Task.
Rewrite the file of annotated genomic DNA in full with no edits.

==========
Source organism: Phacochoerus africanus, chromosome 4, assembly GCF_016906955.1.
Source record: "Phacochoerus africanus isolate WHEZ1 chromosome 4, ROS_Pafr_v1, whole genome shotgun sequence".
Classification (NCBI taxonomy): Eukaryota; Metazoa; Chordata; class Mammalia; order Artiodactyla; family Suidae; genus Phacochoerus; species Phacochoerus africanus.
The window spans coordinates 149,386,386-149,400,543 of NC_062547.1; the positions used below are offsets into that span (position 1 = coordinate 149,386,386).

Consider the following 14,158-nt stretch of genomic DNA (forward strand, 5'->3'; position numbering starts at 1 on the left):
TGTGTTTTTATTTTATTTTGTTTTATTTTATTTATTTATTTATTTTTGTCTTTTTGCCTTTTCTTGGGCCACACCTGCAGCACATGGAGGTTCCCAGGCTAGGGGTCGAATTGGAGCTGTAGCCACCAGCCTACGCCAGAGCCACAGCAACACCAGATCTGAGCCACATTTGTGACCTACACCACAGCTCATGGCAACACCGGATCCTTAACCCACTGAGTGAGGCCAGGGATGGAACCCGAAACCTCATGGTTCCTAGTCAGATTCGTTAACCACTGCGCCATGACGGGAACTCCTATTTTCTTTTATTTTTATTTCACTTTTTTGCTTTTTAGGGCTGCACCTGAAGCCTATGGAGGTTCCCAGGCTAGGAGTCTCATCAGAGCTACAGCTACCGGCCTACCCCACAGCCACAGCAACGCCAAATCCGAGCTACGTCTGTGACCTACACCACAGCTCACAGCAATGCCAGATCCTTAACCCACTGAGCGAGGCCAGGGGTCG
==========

Source organism: Phacochoerus africanus, chromosome 4, assembly GCF_016906955.1.
Source record: "Phacochoerus africanus isolate WHEZ1 chromosome 4, ROS_Pafr_v1, whole genome shotgun sequence".
Classification (NCBI taxonomy): Eukaryota; Metazoa; Chordata; class Mammalia; order Artiodactyla; family Suidae; genus Phacochoerus; species Phacochoerus africanus.
The window spans coordinates 149,386,386-149,400,543 of NC_062547.1; the positions used below are offsets into that span (position 1 = coordinate 149,386,386).

Consider the following 14,158-nt stretch of genomic DNA (forward strand, 5'->3'; position numbering starts at 1 on the left):
TGTGTTTTTATTTTATTTTGTTTTATTTTATTTATTTATTTATTTTTGTCTTTTTGCCTTTTCTTGGGCCACACCTGCAGCACATGGAGGTTCCCAGGCTAGGGGTCGAATTGGAGCTGTAGCCACCAGCCTACGCCAGAGCCACAGCAACACCAGATCTGAGCCACATTTGTGACCTACACCACAGCTCATGGCAACACCGGATCCTTAACCCACTGAGTGAGGCCAGGGATGGAACCCGAAACCTCATGGTTCCTAGTCAGATTCGTTAACCACTGCGCCATGACGGGAACTCCTATTTTCTTTTATTTTTATTTCACTTTTTTGCTTTTTAGGGCTGCACCTGAAGCCTATGGAGGTTCCCAGGCTAGGAGTCTCATCAGAGCTACAGCTACCGGCCTACCCCACAGCCACAGCAACGCCAAATCCGAGCTACGTCTGTGACCTACACCACAGCTCACAGCAATGCCAGATCCTTAACCCACTGAGCGAGGCCAGGGGTCG